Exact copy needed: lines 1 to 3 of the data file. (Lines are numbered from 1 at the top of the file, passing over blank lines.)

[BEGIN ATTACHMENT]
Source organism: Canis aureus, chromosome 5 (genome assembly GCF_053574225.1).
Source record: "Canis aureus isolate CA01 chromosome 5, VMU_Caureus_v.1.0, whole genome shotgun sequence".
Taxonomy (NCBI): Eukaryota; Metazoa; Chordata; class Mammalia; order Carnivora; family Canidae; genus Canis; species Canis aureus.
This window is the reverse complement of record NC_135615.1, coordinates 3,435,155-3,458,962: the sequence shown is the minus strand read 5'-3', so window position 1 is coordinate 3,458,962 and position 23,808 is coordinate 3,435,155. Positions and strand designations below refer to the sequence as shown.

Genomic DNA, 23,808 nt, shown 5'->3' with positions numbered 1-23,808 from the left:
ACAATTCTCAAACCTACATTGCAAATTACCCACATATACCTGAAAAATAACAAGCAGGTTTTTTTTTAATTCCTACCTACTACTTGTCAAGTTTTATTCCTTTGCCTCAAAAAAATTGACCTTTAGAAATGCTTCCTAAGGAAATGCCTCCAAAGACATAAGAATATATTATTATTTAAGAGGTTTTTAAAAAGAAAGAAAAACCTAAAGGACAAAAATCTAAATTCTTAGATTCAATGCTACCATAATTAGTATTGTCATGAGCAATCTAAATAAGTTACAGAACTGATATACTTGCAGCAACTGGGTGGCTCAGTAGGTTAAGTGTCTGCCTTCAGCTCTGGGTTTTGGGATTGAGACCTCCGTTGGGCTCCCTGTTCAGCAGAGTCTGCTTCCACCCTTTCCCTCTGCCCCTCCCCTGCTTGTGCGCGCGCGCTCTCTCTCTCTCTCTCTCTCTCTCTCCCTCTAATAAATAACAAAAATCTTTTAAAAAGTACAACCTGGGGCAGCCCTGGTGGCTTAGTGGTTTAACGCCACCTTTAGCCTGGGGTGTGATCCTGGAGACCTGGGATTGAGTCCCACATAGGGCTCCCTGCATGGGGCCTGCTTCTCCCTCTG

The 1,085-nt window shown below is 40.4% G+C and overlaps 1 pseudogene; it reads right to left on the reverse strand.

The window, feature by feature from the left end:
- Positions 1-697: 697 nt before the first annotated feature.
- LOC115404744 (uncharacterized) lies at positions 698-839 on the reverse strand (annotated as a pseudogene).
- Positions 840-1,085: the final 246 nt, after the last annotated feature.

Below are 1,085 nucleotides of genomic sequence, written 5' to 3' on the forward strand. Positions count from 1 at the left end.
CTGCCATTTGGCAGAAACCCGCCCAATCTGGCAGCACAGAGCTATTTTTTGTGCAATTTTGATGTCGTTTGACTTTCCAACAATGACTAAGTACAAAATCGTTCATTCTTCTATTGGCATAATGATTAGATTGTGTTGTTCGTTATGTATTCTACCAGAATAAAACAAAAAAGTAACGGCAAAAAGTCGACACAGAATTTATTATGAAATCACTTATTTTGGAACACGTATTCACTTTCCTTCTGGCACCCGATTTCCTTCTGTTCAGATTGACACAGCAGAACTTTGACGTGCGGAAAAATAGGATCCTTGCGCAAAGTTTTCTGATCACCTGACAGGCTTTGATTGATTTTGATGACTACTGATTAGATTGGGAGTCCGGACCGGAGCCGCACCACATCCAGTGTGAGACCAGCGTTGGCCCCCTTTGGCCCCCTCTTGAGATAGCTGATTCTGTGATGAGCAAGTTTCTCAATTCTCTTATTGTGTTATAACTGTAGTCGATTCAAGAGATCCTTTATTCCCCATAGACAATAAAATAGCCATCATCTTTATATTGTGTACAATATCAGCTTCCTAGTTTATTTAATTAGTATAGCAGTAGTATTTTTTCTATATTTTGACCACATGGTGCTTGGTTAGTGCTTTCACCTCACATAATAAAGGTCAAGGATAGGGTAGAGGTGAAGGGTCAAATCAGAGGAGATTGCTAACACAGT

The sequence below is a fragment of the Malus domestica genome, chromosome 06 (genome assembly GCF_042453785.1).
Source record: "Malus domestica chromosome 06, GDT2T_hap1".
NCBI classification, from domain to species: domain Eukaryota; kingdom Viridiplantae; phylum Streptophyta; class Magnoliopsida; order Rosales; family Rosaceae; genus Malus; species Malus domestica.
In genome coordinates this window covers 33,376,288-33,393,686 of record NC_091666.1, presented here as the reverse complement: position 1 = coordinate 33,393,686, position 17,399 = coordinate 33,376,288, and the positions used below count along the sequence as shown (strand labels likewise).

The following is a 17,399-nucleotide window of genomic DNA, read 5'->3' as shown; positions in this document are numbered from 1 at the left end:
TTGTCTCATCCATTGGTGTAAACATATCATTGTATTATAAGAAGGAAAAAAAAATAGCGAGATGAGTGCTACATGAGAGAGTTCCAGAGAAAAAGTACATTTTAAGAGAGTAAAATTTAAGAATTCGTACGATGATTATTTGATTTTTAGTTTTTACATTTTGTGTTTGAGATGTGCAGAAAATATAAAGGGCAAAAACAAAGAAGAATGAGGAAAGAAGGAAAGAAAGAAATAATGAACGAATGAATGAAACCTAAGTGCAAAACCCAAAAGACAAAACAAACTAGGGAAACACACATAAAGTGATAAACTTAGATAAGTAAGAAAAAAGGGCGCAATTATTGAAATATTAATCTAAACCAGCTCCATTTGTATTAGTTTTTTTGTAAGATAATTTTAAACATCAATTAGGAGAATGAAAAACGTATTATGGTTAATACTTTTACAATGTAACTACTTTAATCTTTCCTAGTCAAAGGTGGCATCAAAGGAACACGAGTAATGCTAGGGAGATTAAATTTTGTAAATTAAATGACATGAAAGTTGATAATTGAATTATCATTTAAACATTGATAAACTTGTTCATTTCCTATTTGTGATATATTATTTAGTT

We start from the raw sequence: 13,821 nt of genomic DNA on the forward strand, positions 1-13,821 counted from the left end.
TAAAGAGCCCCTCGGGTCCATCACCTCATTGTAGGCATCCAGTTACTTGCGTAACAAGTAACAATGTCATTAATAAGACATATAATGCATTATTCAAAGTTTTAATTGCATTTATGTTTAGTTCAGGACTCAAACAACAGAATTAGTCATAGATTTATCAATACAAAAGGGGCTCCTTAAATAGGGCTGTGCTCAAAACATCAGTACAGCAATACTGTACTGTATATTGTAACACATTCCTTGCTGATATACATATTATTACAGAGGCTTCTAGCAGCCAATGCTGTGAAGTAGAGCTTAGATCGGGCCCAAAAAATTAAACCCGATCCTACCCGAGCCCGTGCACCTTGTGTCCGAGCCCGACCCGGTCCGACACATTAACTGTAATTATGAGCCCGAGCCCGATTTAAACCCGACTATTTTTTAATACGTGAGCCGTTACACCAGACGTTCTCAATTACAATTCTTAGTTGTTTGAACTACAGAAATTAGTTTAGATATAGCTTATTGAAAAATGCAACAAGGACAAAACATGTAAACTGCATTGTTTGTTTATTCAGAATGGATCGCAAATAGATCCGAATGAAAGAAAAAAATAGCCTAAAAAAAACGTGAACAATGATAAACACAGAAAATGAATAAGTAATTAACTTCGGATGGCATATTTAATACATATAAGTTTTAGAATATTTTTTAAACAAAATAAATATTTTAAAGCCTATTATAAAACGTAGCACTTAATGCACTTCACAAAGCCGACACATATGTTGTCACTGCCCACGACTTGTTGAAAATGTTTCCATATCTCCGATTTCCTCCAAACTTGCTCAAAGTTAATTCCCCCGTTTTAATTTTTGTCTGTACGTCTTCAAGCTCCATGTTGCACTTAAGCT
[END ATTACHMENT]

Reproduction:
Source organism: Canis aureus, chromosome 5 (genome assembly GCF_053574225.1).
Source record: "Canis aureus isolate CA01 chromosome 5, VMU_Caureus_v.1.0, whole genome shotgun sequence".
Taxonomy (NCBI): Eukaryota; Metazoa; Chordata; class Mammalia; order Carnivora; family Canidae; genus Canis; species Canis aureus.